Initializer Lists in C++ – std::initializer_list

Filed Under: C++
Initializer Lists Cpp

In this article, we’ll take a look at using initializer lists in C++ (std::initializer_list).

Whenever you implement your own Class, you probably want a way to initialize objects directly, using a list type format (using {}).

Initializer Lists can achieve this and make your life a bit easier.

NOTE: This is not to be confused with another topic, called as Member Initializer Lists


Understanding Initializer Lists

An initializer list is a Class, which is defined in the <initializer_list.h> header file. To use this, we must include this header file.

This is also a template class, so we can pass any type to it, as a template parameter.

template <class Type>
class initializer_list

Here, Type is the template parameter that we pass to the class.

This class is also defined under the namespace std (the standard namespace). So, the full canonical path of this class will be: std::initializer_list.

Let’s look at some simple examples using std::initializer_list.

To declare an object of this type, we can initialize using the{} notation and use the auto keyword for automatic type inference.

#include <iostream>
#include <string>
#include <initializer_list>

int main() {
    // Declare an object of initializer_list
    auto init_list = { 1, 2, 3, 4, 5 };

    // Using std::string as a template argument for the initializer list
    std::initializer_list<std::string> il = { "Hello", "from", "JournalDev" };

    return 0;
}

Here, we’ve created two objects of the std::initializer_list<> type.

The template argument of the first object is automatically derived using auto, while we explicitly mention it in the second one, since we don’t use auto.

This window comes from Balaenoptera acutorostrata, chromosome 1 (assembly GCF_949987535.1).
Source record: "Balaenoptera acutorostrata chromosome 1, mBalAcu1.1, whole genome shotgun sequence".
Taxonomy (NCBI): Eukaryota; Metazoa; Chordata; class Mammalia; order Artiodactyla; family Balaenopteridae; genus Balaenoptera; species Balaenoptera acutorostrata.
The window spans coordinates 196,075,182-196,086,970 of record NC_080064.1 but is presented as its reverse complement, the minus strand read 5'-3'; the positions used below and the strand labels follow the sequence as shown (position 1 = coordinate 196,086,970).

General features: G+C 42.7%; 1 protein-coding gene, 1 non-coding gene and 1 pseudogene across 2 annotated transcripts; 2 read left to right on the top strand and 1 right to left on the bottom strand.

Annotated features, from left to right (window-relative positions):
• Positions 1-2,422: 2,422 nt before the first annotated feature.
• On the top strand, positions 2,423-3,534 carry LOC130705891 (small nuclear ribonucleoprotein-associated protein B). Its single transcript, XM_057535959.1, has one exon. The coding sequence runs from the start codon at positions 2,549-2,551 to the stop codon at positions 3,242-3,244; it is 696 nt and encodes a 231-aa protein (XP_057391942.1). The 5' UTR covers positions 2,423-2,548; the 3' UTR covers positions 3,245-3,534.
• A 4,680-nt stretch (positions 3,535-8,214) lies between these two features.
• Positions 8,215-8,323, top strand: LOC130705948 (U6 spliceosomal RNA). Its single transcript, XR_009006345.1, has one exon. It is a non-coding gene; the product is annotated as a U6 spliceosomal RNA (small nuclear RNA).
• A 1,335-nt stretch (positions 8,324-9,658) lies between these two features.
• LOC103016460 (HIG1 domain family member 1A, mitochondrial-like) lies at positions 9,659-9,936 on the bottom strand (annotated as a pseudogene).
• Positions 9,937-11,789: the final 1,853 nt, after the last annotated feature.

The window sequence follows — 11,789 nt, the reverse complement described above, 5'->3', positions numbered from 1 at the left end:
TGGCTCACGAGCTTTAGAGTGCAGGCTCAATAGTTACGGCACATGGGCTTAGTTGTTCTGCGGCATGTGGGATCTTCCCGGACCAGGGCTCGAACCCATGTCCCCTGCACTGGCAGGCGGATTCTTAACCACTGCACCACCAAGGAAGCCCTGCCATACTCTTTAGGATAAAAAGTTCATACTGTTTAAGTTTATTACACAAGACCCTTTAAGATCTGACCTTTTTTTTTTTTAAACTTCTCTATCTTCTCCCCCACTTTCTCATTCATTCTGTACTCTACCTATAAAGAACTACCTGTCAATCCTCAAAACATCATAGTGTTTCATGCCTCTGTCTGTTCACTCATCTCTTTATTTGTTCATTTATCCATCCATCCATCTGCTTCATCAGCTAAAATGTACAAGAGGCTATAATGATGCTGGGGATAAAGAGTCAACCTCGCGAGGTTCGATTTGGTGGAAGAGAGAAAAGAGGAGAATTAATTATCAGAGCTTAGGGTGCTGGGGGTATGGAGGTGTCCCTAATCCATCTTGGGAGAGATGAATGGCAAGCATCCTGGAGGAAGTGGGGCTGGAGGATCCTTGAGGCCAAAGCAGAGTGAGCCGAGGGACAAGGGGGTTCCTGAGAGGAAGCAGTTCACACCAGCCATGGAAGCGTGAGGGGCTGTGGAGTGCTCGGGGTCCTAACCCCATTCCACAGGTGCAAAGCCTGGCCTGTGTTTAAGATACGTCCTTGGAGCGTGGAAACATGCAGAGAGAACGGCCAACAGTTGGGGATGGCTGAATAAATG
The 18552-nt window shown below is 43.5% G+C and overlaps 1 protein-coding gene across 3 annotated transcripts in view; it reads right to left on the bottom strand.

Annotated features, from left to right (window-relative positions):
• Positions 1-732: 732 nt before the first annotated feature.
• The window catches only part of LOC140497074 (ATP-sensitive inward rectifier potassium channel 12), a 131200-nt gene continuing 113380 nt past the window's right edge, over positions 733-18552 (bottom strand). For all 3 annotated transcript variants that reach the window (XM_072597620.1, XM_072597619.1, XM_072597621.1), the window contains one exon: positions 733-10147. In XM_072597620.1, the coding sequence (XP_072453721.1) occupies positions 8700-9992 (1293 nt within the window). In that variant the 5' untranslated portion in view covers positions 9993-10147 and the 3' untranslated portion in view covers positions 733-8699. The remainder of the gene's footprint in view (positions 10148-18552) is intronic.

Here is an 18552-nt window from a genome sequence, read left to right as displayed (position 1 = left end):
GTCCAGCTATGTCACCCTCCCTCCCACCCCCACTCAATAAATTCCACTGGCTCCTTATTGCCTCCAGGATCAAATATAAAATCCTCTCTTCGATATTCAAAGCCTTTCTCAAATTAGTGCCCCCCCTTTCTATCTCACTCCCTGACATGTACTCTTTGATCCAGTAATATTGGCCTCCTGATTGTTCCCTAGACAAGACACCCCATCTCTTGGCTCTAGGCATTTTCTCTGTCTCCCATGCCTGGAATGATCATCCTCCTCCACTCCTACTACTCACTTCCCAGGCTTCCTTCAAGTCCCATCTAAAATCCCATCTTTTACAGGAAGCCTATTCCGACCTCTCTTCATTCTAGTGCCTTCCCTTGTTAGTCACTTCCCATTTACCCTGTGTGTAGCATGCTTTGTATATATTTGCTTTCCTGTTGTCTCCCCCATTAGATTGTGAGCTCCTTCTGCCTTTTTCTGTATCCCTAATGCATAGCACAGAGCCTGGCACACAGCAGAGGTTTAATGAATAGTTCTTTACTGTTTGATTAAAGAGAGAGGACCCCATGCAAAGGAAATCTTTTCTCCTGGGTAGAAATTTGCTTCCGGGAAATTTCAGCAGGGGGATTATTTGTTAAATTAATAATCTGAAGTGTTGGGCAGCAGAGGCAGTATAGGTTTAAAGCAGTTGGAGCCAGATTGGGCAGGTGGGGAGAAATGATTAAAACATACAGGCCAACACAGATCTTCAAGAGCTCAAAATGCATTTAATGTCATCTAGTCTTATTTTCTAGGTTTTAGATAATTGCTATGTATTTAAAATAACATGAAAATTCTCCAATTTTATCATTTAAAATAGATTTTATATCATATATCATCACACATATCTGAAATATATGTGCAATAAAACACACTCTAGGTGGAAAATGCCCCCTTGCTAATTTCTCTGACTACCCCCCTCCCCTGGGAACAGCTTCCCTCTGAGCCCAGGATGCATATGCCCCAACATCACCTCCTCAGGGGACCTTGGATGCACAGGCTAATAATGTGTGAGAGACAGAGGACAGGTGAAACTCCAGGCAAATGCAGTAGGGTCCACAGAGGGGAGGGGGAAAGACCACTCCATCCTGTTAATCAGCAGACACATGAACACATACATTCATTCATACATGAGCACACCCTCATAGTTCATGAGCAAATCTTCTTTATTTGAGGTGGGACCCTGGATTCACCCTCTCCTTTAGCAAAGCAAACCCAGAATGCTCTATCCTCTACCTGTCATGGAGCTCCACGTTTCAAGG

Why do we want to use initializer lists?

The advantage of these lists is that you can iterate through it, using the list.begin(), list.end(), and list.size() methods, so it is similar to a vector.

The list of methods is shown in a sample screenshot of the initializer_list.h file on Linux.

Initializer List Header
Initializer List Header
Method NameWhat does it do?
initializer_list.size()Returns the size of the list (Similar to vector.size())
initializer_list.begin()Returns an iterator to the first element of the list (Similar to vector.begin())
initializer_list.end()Returns an iterator to an element after the last element of the list (Similar to vector.end())

As you can see, it has methods like size(), begin() and end(), which are necessary for iterating through the list.

To see how this works in action, we need to create a class, and pass this initializer list to it’s constructor.

#include <iostream>
#include <initializer_list>

template <typename T>
class MyClass {
    public:
        MyClass(std::initializer_list<T> init_list) {
            // We can iterate through the initializer list
            for (auto it = init_list.begin(); it != init_list.end(); ++it) std::cout << *it << std::endl;
        }
};

This class must also be a template class, since the initializer list takes template arguments.

So let’s call our template class MyClass.

template <typename T>
class MyClass {
    public:
        int value;
        // Default constructor